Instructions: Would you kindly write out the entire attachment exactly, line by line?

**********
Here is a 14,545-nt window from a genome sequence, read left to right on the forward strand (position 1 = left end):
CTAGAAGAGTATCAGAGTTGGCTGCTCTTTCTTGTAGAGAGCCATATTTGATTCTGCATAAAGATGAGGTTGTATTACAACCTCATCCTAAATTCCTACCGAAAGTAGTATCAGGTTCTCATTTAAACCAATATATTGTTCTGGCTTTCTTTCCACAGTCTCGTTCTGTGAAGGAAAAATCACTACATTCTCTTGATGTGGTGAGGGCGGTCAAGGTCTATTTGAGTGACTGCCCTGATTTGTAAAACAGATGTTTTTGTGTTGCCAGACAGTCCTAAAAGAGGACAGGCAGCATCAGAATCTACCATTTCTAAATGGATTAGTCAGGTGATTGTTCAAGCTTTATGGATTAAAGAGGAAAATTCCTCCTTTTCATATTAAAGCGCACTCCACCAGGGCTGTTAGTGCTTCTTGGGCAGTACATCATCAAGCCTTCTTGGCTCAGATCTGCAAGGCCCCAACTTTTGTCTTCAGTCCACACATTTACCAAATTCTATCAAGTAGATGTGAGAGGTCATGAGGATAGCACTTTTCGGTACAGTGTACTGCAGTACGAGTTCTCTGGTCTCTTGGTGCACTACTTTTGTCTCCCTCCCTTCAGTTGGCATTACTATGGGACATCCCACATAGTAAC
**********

Here is a 14,545-nt window from a genome sequence, read left to right on the forward strand (position 1 = left end):
CTAGAAGAGTATCAGAGTTGGCTGCTCTTTCTTGTAGAGAGCCATATTTGATTCTGCATAAAGATGAGGTTGTATTACAACCTCATCCTAAATTCCTACCGAAAGTAGTATCAGGTTCTCATTTAAACCAATATATTGTTCTGGCTTTCTTTCCACAGTCTCGTTCTGTGAAGGAAAAATCACTACATTCTCTTGATGTGGTGAGGGCGGTCAAGGTCTATTTGAGTGACTGCCCTGATTTGTAAAACAGATGTTTTTGTGTTGCCAGACAGTCCTAAAAGAGGACAGGCAGCATCAGAATCTACCATTTCTAAATGGATTAGTCAGGTGATTGTTCAAGCTTTATGGATTAAAGAGGAAAATTCCTCCTTTTCATATTAAAGCGCACTCCACCAGGGCTGTTAGTGCTTCTTGGGCAGTACATCATCAAGCCTTCTTGGCTCAGATCTGCAAGGCCCCAACTTTTGTCTTCAGTCCACACATTTACCAAATTCTATCAAGTAGATGTGAGAGGTCATGAGGATAGCACTTTTCGGTACAGTGTACTGCAGTACGAGTTCTCTGGTCTCTTGGTGCACTACTTTTGTCTCCCTCCCTTCAGTTGGCATTACTATGGGACATCCCACATAGTAAC